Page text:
At this point, I'd focus on what you can do about your application rather than worrying too much about a couple less than stellar grades. Make sure you have strong letters of recommendation, and work on a strong statement of purpose - try finding a professor at your current school who serves on the admissions committee to read it and tear it to shreds a few times.

Link to post
Share on other sites

Thanks for the feedback! Agreed, I'm totally done over-exerting myself, as this year taught me. No one at school bothered to mention that taking 14 graduate credits in a single semester (when the standard is 9), alongside this book project, is suicide. I'll be done with my book at the end of the summer, and in my second year I can focus and take the standard course load, shoot to write a solid MA thesis, and all will be well. Still, I can't undo these two A minuses.

With Chicago, I'm reticent to do NELC because it's very pre-modern. I'm more interested in the modern period, hence my interests being more in the social sciences. I just want a grounding in pre-modern thought, but I certainly don't want to write my dissertation on that period. With Michigan, I'm not applying to anthro, but to the joint history/anthro program, and since my work in my current MA is almost entirely pre-modern history, I'll have that end covered. As for the anthro end, one of my undergrad majors was sociology (I wrote my honors thesis in sociology), think that might stand to cover me better?

Yep, I'm working on statements as we speak, and I know I will have very solid recommendation letters. My key faculty all know how much I've taken on this year, and are outright amazed that I'm writing my book in the same year I'm undertaking MA work. So, my thought is that if they mention as much in their letters, perhaps it will mitigate the record a bit? Or is that wishful thinking?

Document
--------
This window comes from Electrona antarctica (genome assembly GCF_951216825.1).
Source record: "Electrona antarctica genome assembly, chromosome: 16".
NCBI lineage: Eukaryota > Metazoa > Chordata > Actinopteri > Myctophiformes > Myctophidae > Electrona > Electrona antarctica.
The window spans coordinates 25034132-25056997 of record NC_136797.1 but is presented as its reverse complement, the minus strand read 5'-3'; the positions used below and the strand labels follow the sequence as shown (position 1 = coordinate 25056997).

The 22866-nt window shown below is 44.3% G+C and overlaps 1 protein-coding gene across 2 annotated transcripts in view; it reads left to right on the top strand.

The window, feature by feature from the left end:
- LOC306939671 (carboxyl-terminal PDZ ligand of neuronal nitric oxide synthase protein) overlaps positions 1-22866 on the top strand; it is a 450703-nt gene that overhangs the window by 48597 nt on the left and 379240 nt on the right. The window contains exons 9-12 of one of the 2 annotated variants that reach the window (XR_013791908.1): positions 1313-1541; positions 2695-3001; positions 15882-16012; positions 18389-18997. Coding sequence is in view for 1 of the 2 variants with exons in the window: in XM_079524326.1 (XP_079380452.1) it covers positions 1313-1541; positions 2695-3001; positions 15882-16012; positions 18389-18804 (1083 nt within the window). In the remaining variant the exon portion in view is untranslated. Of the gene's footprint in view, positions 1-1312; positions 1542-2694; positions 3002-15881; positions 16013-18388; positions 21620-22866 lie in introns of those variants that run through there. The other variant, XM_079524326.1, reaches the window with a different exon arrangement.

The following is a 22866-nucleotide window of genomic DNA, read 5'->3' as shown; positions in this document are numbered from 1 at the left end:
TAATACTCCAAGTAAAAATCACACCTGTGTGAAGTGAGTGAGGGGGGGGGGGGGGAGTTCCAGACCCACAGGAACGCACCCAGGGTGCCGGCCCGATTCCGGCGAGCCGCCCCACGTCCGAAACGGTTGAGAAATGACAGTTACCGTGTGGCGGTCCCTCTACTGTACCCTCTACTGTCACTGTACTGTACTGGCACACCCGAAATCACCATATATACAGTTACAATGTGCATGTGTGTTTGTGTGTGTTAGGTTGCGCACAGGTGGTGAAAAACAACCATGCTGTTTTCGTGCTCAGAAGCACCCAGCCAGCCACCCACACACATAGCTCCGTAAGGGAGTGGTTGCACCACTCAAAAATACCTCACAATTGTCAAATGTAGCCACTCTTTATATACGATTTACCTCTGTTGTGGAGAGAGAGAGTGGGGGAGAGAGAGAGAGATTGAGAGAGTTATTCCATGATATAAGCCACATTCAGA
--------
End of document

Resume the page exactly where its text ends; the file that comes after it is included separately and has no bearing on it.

I'll post up on the interdisciplinary forum as you said. Hopefully some folks will have some ideas there. Thanks so much!

I don't know about the other schools, however a lot of Near Eastern departments focus on Islamic studies from an ancient perspective - most of the ones I've looked into the most recent time period is Medieval. If you want to go that route - why not look into Chicago's NELC program and the OI? Also, Michigan might be difficult to get into without an anthropology background, as it's one of the top PhD programs for anthropology, so that's more of an issue concerning your application than your GPA.

Your credentials sound fine to me, if you are concerned about your GPA perhaps consider taking less classes? Over-exerting yourself won't necessarily win you any favors from admissions committees, however I don't think that two A-'s are going to totally negate you from top programs. I'd focus more on developing an interesting research project and finding a way to show the departments you want to apply for that you're a good fit. I would try posting on the Interdisciplinary forum about Islamic Studies to get better feedback than on the general forum, or even on political science under the social sciences forum. I don't think you need to retake the GRE because the social sciences and liberal arts don't have the same stringent standards that say engineering or computer science does.